Jungle
Inferno

Inferno

Movie
Director(s): 
In Theatres: 
Oct 28, 2016
Grade:
D-
Running Time: 
121 minutes

I rather enjoyed Ron Howard’s adaptation of The Da Vinci Code and while Angels & Demons was more of a letdown, it didn’t completely turn me off the series as a whole. That would be Inferno’s job as it takes everything the series has built up thus far and burns it to the ground. It’s a film that not even the infallible Tom Hanks can save, unfortunately.

 

Inferno jumps straight into the action as Robert Langdon (Tom Hanks) awakens in a hospital room to find that he has a head wound and no memories of the last few days. To make matters worse, the person who presumably gave him the head would is still on his tail, but with the help of Dr. Sienna Brooks (Felicity Jones) he is able to escape and make to her apartment so he can figure out what exactly is going on. As it turns out, Langdon is in possession of Faraday Pointer, the first in a series of clues, that will lead him to a virus called Inferno that has the potential to wipe out half of the world’s citizens in order to slow overpopulation. As his memory starts to return, Langdon embarks on a clue-filled quest to find the virus and destroy it before it is released upon the world.

 

I was just as confused as Robert Langdon at the beginning of the film as there is absolutely no lead up to what is going on besides a flashing montage of blurry images. Unfortunately things don’t become clearer as what transpires is a global treasure hunt, much like the previous films, only this time the villains they’re trying to stay one step ahead of are the most lackluster of the franchise so far. Ben Foster plays Bertrand Zobrist, the geneticist behind developing Inferno, but he ends up dead at the beginning of the film so any appearances of him are through flashbacks or TED Talks-like videos where he describes the dangers of overpopulation. The main threats are his followers who are after Langdon but even they aren’t that interesting. Crooked cops, secret assassins, brainwashed followers; it’s all stuff we’ve seen done better before.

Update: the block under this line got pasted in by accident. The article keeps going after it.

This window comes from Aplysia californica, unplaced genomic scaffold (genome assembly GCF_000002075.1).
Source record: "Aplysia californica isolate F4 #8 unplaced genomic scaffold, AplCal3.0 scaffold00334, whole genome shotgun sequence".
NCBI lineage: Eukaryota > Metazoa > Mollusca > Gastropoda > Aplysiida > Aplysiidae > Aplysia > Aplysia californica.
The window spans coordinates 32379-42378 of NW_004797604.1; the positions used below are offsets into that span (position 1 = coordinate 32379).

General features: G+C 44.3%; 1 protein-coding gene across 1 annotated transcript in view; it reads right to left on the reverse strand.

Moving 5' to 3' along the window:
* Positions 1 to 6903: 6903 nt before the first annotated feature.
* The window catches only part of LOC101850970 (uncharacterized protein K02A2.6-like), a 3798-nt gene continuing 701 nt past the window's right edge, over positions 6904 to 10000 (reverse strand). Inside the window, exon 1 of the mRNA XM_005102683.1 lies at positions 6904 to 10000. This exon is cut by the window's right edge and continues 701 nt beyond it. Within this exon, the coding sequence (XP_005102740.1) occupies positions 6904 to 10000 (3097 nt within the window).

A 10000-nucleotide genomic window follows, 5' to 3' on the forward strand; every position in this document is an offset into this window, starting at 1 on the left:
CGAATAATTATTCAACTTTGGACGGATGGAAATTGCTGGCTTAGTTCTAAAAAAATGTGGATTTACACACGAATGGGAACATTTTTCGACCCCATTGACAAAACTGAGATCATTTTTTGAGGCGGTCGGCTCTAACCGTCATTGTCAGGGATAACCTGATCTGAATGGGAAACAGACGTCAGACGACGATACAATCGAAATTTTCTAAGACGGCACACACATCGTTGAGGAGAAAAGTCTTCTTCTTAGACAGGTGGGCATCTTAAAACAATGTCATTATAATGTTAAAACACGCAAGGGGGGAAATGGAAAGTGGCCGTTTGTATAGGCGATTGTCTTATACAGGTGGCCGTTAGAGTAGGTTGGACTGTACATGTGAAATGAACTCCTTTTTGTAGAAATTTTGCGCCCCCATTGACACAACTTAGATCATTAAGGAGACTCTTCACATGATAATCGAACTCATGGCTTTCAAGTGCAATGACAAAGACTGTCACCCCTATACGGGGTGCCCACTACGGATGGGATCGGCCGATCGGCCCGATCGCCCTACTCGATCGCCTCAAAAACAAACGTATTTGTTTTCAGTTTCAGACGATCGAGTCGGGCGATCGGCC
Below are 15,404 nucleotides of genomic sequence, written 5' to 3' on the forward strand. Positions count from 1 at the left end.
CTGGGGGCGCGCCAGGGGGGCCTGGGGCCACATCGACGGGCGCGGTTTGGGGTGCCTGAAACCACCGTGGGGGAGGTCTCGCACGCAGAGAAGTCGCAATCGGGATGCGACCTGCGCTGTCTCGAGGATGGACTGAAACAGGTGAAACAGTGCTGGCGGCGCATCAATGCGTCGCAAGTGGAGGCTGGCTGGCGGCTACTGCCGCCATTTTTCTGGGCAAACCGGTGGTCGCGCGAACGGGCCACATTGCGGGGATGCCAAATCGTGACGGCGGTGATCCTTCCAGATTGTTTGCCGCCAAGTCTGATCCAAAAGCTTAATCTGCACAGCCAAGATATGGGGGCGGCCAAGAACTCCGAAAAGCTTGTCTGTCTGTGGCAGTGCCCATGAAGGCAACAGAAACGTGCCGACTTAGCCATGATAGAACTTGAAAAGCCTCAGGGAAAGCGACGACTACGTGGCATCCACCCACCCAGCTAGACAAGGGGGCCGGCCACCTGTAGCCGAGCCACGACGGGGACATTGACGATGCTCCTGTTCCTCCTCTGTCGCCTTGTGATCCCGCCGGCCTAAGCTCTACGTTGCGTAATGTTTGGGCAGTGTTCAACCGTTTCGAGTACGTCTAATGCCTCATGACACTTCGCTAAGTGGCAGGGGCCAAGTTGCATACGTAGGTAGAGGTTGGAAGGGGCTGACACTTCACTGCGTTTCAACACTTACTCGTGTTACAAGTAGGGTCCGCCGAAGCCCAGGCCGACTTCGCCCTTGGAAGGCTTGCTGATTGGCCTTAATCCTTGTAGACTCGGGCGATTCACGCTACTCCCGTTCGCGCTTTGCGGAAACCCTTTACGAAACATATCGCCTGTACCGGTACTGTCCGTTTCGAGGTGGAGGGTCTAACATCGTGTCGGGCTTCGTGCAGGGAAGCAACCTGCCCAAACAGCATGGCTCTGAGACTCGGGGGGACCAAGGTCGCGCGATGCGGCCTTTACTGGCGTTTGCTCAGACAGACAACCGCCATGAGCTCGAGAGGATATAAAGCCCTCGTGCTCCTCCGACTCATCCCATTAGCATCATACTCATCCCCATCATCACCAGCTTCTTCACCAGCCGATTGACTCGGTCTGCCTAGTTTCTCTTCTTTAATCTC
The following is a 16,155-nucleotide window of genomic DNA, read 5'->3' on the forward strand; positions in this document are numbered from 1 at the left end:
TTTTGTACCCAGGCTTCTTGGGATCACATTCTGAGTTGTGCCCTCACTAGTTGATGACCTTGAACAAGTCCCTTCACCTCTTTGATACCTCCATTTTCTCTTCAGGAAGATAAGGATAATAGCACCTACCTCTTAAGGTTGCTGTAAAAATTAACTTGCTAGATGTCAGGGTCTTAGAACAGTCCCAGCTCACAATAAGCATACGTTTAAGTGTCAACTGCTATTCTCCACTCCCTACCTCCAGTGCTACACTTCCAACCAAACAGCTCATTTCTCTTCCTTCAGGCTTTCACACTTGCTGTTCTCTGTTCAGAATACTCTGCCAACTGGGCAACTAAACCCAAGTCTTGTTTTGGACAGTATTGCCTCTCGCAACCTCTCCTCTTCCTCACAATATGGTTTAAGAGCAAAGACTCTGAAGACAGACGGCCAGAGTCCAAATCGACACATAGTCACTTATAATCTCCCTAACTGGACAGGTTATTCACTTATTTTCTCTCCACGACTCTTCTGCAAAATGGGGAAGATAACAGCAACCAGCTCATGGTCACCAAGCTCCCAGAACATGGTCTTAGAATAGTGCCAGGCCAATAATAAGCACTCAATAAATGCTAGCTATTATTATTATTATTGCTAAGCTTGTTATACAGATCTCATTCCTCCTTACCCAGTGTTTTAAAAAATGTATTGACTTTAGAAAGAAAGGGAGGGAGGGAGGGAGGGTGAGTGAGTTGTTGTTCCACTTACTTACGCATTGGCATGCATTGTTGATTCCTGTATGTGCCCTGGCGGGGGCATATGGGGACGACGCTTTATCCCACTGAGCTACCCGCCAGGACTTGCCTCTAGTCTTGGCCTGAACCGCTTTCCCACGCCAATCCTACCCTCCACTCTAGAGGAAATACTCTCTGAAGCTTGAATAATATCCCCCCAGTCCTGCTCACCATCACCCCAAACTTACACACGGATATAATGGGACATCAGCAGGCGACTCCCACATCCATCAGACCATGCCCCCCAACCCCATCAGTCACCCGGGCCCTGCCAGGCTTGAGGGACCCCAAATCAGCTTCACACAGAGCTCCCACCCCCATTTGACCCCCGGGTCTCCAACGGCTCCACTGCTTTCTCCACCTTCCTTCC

What made the other films interesting was the vast conspiracy theories they revolved around. Yes, I understand that Mary Magdalene was not the wife of Jesus and they didn’t have a son together, but at least it was fun. With Inferno there’s none of that. And I love Dante and his Divine Comedy, too. The film instead relies upon confusing the audience with as many twists and turns as possible. It plays it safe by sticking to the same schtick that may have worked before but just doesn’t cut it for the third time.

 

I love Tom Hanks’ works but there is nothing that can save him from the inferno that is this film. It sprints out of the gate too fast and ends up stumbling across the finish line. I can only hope that Robert Langdon takes some time off to cool down because we don’t need another sequel anytime soon.

Matt Rodriguez
Review by Matt Rodriguez
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